The participants visit Roebourne Prison and experience what it’s like to be incarcerated. The prison Superintendent explains the reasons why so many Aboriginal people are in the jail. Bo-dene says it’s a lot to do with choice and; “a bit of a cop out”.
"What we want to do is build a bridge between two worlds, we want people to understand one another."Sharyn Derschow, Co-founder Linkidge Cross Communication Training Company, Karratha, WA (former employee at Roebourne Prison)
Born in Port Hedland Sharyn is one of nine children. She is a Pilbara Aboriginal woman with connections to Banjima and Nyangumarta language groups. She speaks Yinjibarndi fluently and is based in Karratha. She has four sons who have Yinjibarndi blood ties also. The two eldest currently work in the mining industry. She has four grandchildren. During her career Sharyn has also previously worked at Roebourne Prison as part of the Indigenous Family Violence Program catering to violent offenders, and worked in a variety of community development, counseling and governmental roles. You can hear more about Sharyn’s journey by watching First Contact Episode 3 in full OnDemand.
- Roebourne is located in the Pilbara region in northern Western Australia.
- The nearest town to Roebourne is Port Hedland.
- The Pilbara region contains vast deposits of minerals, petroleum and natural gas.
- The name Pilbara comes from the Aboriginal Nyamal and Banyjima languages word bilybara meaning ‘dry’.
Superintendent: “All come over here for a minute please.”
The superintendent wants to set them all straight on why most prisoners are behind bars.
Superintendent: “The majority of the prisoners in this prison at any given time are in for driving offences. It starts early. The first time you get caught underage driving, no license – probably a suspended sentence. And from there every court appearance it starts to get…you’re now going to jail for a month. Next offence… you’re now going to jail for three months. And including in that…you’ve now lost your licence for life. There are guys in here who have licence suspensions for five lifetimes.”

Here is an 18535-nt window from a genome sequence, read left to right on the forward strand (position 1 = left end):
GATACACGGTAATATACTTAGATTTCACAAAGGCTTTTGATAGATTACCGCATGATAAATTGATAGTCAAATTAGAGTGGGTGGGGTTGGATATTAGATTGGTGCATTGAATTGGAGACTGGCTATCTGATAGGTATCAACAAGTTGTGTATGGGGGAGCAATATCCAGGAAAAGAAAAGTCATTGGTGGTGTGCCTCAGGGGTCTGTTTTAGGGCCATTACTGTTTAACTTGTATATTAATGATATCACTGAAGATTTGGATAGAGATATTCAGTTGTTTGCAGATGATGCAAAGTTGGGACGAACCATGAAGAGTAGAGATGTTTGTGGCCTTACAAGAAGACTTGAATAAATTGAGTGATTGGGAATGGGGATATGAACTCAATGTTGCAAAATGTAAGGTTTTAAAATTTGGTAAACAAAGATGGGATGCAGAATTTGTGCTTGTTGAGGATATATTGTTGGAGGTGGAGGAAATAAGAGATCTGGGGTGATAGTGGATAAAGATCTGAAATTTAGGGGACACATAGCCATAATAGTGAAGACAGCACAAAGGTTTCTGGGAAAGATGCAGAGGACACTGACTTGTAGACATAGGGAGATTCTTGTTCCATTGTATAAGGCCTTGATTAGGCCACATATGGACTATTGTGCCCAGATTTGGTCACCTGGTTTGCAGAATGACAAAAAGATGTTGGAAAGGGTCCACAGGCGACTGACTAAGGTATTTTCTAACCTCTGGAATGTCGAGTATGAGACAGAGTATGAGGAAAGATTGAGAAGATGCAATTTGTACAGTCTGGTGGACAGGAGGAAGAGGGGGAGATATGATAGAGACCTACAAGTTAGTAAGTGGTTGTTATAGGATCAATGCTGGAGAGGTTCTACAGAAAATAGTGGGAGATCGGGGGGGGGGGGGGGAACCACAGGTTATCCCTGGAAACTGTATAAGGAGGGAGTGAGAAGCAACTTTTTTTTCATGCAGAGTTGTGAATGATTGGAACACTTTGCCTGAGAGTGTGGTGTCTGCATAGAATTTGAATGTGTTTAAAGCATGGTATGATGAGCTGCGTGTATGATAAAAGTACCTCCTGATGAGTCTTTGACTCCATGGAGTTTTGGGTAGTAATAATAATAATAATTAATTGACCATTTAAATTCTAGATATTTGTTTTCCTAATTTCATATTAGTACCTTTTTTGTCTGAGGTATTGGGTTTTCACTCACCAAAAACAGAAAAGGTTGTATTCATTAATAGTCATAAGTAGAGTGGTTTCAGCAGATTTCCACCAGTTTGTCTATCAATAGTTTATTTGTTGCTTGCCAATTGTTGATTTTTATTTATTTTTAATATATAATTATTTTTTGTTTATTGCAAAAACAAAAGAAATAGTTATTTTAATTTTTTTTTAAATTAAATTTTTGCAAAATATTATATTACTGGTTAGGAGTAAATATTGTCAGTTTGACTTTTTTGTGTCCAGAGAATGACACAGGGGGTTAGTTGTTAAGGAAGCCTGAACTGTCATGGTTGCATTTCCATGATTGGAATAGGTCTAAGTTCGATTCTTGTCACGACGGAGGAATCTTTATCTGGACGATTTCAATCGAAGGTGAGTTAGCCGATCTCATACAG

Despite most prisoners serving time for relatively minor offences, Bo-dene thinks the solution is to get tougher.
Bo-dene: “Do you think then there should be harsher penalties from the beginning? ‘Cause if it’s just a suspended sentence from the first offence would it really deter you?”
Superintendent: “I wouldn’t say there should be harsh offences (penalties) from the start, I think it needs to be education.”
Bo-dene: “I think I’m a big advocate of … if you know something is wrong, don’t do it, ‘cause you’re going to end up here.”
Superintendent: ”Sometimes it’s not that easy. When you get to understand Aboriginal culture, it’s not like us. If we lost our licence and our uncle came up and said... ‘hey would you drive me to the pub’, we’d say no. Aboriginal people can’t say that. They have to respect what they are told by a significant relative or an elder. Some of the communities from this area are more than 2,500 kilometres away. There is no public transport in this region at all. From what I see every day, the bare choices that are made are not made with malice. They are made because there is nothing else to do and no-one to help them.”
Bo-dene: “I find it hard because I think that a lot of it is to do with choice. I just think it’s a bit of a cop out.”
Resources and related content
Living Black - Pilbara Petals.
Living Black - Reviving Roebourne.
Big hART has been working with prisoners in Roebourne on writing and recording music.
Focus on finding out about Indigenous Justice in Australia.